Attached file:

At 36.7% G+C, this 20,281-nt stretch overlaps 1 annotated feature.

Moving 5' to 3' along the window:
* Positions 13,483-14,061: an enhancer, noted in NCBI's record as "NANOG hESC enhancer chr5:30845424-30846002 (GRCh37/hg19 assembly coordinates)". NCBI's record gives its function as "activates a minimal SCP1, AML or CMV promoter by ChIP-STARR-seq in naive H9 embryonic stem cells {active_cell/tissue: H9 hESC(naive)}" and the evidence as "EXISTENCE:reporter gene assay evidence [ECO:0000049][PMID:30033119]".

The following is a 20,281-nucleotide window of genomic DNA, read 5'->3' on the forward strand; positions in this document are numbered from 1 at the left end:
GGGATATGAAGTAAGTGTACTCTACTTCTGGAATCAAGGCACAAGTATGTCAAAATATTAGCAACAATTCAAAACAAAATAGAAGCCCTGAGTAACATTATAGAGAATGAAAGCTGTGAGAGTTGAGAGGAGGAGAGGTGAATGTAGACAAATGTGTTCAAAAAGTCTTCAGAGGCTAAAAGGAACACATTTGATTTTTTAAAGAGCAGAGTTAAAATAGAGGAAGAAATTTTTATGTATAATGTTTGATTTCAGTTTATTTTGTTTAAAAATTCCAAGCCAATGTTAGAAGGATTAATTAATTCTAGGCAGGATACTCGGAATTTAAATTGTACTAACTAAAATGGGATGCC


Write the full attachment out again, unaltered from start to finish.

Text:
At 36.7% G+C, this 20,281-nt stretch overlaps 1 annotated feature.

Moving 5' to 3' along the window:
* Positions 13,483-14,061: an enhancer, noted in NCBI's record as "NANOG hESC enhancer chr5:30845424-30846002 (GRCh37/hg19 assembly coordinates)". NCBI's record gives its function as "activates a minimal SCP1, AML or CMV promoter by ChIP-STARR-seq in naive H9 embryonic stem cells {active_cell/tissue: H9 hESC(naive)}" and the evidence as "EXISTENCE:reporter gene assay evidence [ECO:0000049][PMID:30033119]".

The following is a 20,281-nucleotide window of genomic DNA, read 5'->3' on the forward strand; positions in this document are numbered from 1 at the left end:
GGGATATGAAGTAAGTGTACTCTACTTCTGGAATCAAGGCACAAGTATGTCAAAATATTAGCAACAATTCAAAACAAAATAGAAGCCCTGAGTAACATTATAGAGAATGAAAGCTGTGAGAGTTGAGAGGAGGAGAGGTGAATGTAGACAAATGTGTTCAAAAAGTCTTCAGAGGCTAAAAGGAACACATTTGATTTTTTAAAGAGCAGAGTTAAAATAGAGGAAGAAATTTTTATGTATAATGTTTGATTTCAGTTTATTTTGTTTAAAAATTCCAAGCCAATGTTAGAAGGATTAATTAATTCTAGGCAGGATACTCGGAATTTAAATTGTACTAACTAAAATGGGATGCC